broke through the street to retreave them, leaving thier
cooking utensils behind. In this particular tunnel - it's only
 a couple feet tall.

On the North side of the Pool of Siloam - once the land above the pool is
unoccupied, excavations may continue. 

Many other shafts lead into the drainage system we are walking up through

Archaeologists are hard at work today. - Not just here but I've seen them
working at several locations.

Walking along the wall back to the Western Hill

Looking again toward the location where Jesus may have come before Pilate 

Better view looking up the steps - from you can see the second
 set going up into the wall.

Walking down Damascus Gate Road in the Old City

And that is a talented woman!

At the Garden Tomb North of Damascus Gate

Caesar pointing out the original image of the possible site
of Golgotha. 

From here you can see the "skull" - specifically the eye sockets

Beautiful Gardens

And here is the empty tomb! This is the only protestant "holy site" in
Jerusalem. Although I don't think it's the actual location. It does have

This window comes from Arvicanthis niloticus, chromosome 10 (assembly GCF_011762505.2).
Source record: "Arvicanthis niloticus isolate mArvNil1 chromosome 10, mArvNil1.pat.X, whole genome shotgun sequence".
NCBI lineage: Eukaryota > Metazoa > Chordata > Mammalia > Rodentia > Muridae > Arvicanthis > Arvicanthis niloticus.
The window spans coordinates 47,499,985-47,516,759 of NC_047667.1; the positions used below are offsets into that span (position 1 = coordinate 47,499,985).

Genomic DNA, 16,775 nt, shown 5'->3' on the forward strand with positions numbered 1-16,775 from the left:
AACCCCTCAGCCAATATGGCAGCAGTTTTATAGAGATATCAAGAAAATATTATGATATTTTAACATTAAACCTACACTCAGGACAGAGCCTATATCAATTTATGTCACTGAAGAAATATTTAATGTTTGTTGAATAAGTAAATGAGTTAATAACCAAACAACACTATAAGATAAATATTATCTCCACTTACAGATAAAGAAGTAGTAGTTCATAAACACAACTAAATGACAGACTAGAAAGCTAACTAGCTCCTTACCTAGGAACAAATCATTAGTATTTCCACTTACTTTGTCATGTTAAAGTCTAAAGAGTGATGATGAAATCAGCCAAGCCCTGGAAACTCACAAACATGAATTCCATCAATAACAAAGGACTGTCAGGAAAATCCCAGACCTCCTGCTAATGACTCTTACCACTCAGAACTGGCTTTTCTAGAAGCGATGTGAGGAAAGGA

a wonderful atmosphere. The tour guides here have the opportunity to
share the gospel message with all who come to visit. - It may be the
only time they truly here the message while in Jerusalem.

Yep, it's empty. Although they claim it is a first century tomb, most
archeologists say it's from the 8th Century BC. The Byzantines seem to have
built a chapel here, but the crusaders damaged the site greatly by enlarging the
opening and clearing out the inside to use as a stable. 

Wherever Christ's tomb is, the important thing is that it
is EMPTY!! He is Risen.

Walking back toward the Damascus Gate

Arriving at Ben Yahuda Street Market by the Light Rail

Lots of goodies for sale!
The nuts are excellent - particularly the chocolate roasted walnuts!

And your meats ... 

whole fish ... 

Never had Halva before coming to Israel - it's really good stuff - and even
more amazing here with so many different flavors! The shop was giving
away samples of their coffee halva - although I can't stand coffee, this was
really good. 

Fresh Olive Oil - Amazing! 

Children playing in the street. 

Back at Damascus Gate. 

Walking through the Muslim Quarter - just off Damascus
Gate Road